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Namekagon River
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View of the Namekagon River and County E Bridge.
Physical characteristics
Length 101 mi (163 km)
Part of: Saint Croix National Scenic Riverway
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Namekagon River route from Hayward to Trego

The Namekagon River (pronounced NAM-uh-KAH-gun) is a tributary of the St. Croix River. It is 101 miles (163 km) long and is located in northwestern Wisconsin in the United States. Its course is protected as part of the St. Croix National Scenic Riverway.

According to the Geographic Names Information System, the river's name has also been spelled Namakagon, Namekagan, and Namekagun; the United States Board on Geographic Names issued a decision setting "Namekagon" as the river's spelling in 1933. Its name is derived from the Ojibwe language Namekaagong-ziibi, meaning "river at the place abundant with sturgeons."


The Namekagon River issues from Lake Namakagon in southeastern Bayfield County and flows southwestwardly through Sawyer and Washburn counties, past Hayward, and northwestwardly into Burnett County, where it joins the St. Croix, 45 miles (72 km) south of the city of Superior. Near its mouth it collects the Totagatic River.


The Namekagon River was an integral part in the transportation of lumber during the timber boom of the 1800's. Before the lumber boom, the river was used as a primary form of transportation by fur-traders, explorers and missionaries. In Trego, a sign stands which says,

Here on the Great South Bend of the Namekagon was a natural camp-site, home of a band of Chippewa Indians and long used by explorers, missionaries, and fur-traders traveling the Namekagon route between the St. Croix and Chippewa rivers.

In 1767 Jonathan Carver passed this way, downstream on his way from Prairie du Chien to Lake Superior via the Namekagon, St. Croix and Brule rivers. Henry Schoolcraft passed here in 1831 en route from Lake Superior to the St. Croix.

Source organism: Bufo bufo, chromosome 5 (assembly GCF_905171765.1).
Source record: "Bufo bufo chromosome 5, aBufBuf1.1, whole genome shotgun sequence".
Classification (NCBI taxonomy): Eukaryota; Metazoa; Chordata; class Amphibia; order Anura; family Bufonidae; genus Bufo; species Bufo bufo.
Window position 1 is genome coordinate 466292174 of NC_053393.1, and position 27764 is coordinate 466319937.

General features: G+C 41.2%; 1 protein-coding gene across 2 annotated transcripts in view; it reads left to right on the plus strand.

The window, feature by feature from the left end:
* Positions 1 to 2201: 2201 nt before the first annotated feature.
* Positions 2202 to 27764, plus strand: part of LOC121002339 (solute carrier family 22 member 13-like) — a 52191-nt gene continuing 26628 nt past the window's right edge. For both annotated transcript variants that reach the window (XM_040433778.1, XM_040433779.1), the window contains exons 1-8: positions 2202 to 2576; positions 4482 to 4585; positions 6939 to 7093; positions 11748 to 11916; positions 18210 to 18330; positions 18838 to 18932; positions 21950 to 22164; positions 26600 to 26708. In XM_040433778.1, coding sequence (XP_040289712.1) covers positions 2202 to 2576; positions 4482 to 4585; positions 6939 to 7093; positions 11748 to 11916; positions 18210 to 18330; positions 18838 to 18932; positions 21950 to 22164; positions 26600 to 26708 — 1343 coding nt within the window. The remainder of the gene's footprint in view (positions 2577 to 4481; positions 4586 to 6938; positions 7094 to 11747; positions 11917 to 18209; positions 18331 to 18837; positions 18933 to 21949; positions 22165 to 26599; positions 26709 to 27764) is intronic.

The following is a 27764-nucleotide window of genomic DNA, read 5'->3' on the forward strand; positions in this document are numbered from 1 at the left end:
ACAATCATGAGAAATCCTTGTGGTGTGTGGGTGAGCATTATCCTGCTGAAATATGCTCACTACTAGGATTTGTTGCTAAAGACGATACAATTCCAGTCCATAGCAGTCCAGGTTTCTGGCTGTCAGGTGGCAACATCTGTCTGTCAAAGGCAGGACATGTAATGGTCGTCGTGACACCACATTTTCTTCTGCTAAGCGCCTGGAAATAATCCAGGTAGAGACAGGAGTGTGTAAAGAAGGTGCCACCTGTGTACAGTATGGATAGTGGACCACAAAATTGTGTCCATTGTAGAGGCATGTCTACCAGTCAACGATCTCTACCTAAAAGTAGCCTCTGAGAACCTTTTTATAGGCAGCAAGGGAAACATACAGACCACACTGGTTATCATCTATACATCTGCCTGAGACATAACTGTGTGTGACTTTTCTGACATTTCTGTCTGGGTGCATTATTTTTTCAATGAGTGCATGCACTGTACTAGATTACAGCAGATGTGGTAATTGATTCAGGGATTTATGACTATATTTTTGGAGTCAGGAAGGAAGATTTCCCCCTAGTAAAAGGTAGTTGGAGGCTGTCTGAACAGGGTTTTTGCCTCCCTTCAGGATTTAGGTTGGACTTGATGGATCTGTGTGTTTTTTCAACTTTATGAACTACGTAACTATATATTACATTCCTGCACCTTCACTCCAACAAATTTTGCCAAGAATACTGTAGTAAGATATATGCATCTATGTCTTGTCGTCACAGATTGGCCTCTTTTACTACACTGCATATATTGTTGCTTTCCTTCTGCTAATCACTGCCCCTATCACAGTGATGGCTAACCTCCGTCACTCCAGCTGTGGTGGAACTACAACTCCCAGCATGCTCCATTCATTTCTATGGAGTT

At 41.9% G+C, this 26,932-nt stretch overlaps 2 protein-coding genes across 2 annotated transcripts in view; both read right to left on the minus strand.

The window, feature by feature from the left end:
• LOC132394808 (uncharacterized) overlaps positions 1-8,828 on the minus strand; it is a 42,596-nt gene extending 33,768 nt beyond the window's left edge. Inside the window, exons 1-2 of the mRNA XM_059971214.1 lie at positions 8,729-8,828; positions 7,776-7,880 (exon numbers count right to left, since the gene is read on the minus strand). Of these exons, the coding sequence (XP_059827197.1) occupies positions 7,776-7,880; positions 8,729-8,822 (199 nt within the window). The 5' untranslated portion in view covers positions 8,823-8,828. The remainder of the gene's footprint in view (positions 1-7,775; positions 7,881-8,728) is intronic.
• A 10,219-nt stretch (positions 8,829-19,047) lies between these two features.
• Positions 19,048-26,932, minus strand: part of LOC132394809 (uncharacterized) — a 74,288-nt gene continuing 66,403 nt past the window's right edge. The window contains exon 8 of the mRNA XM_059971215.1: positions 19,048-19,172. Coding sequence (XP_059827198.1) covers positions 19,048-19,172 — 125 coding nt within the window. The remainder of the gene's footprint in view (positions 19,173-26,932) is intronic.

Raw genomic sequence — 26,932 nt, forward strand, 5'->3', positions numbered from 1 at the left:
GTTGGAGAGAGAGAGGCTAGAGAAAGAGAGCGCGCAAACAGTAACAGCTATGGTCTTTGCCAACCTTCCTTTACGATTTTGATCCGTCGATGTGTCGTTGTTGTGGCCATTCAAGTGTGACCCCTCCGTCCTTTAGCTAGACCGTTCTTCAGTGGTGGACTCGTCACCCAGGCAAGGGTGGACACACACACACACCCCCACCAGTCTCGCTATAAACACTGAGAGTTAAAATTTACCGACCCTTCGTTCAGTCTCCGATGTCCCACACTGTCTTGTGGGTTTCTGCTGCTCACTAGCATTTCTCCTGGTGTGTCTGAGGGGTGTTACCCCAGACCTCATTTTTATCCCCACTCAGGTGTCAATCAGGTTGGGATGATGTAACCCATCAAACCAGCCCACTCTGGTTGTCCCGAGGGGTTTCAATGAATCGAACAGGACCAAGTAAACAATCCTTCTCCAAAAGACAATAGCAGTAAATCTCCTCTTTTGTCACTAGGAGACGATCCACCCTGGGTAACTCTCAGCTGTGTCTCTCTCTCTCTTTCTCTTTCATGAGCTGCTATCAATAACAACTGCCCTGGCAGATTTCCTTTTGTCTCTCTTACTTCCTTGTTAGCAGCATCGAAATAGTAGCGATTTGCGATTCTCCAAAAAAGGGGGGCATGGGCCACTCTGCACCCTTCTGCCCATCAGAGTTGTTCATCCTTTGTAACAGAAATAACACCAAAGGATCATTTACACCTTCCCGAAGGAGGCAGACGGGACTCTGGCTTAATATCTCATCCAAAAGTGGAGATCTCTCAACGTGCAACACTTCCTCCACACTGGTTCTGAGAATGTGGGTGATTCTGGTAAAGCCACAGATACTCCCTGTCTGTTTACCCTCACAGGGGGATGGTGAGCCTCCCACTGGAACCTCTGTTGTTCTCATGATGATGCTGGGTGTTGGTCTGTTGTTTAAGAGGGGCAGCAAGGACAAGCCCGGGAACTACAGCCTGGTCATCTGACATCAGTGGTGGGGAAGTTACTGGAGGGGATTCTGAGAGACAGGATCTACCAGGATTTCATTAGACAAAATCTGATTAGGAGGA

During the 1870's, ox teams hauled logging supplies on the tote road from Stillwater to Veazie Settlement, located two miles up river where the great Veazie Dam impounded water for log drives down the Namekagon to Stillwater.

Native American Culture (Pre-1831)

The Namekagon was used by the Ojibwe tribe as a source of food and transportation. Every May the Ojibwe used a fish dam to fish the sturgeon that took residence in the river. Large rocks blocked the sturgeon passing on either side so they would swim through the center, where fisherman would spear the fish as they swam into large baskets. The river was also used as a primary source of transportation for the Ojibwe as discovered by European explorers and fur traders. They noted there were heavily used portages between the large bodies of water. Pictographs were drawn on trees that provided information of different species of the area. On the upper portion of the river sat an Ojibwe village off of Lake Pacwawong, where the Native Americans grew wild rice on the river, as well as blueberries, pumpkins, corn, potatoes, and beans.

European-American Culture (1831-1860)

Henry Schoolcraft, an explorer who lived among Native American tribes, led two different expeditions along the Namekagon. Schoolcraft described the river at northern portage near Cable, Wisconsin as being seventy-five feet wide and eighteen inches at the deepest part. The river banks were rich with large pines, hardwood and spruce. Brook Trout was in abundance along the river, and was used as a primary food source by the explorers at the time. A few years after Schoolcraft's expedition, the United States government enlisted geologists to describe the riverbed floor. The geologists found that the river bed was a mixture of thin sandy silt with gravelly riverbanks and contained a range of rock sizes from small pebbles to large boulders that sat in the middle of the river.

Logging (1861-1901)

Before the construction of the state road in 1877, the Namekagon River was a primary means of transportation. Early logging in the area was accomplished by selecting the trees closest to the river bank, and floating them down the river to the saw mill. The arrival of the railway saw an opportunity for the Lumber companies to expand the marketplaces across state lines to larger markets. In 1855, Anthony Hayward was given permission from the Wisconsin Legislature to build, operate and maintain dam sites along the Namekagon.


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Kayaking Group near Big Bend Landing on Namekagon River

The Namekagon is a site of many recreational activities such as recreational tubing, kayaking, canoeing, fishing, hiking, snowshoeing, and other activities.


The Namekagon River offers a variety of wildlife. Most prominent wildlife are the Brook Trout. In addition, there is also walleye, bass, muskellunge, northern pike and panfish.

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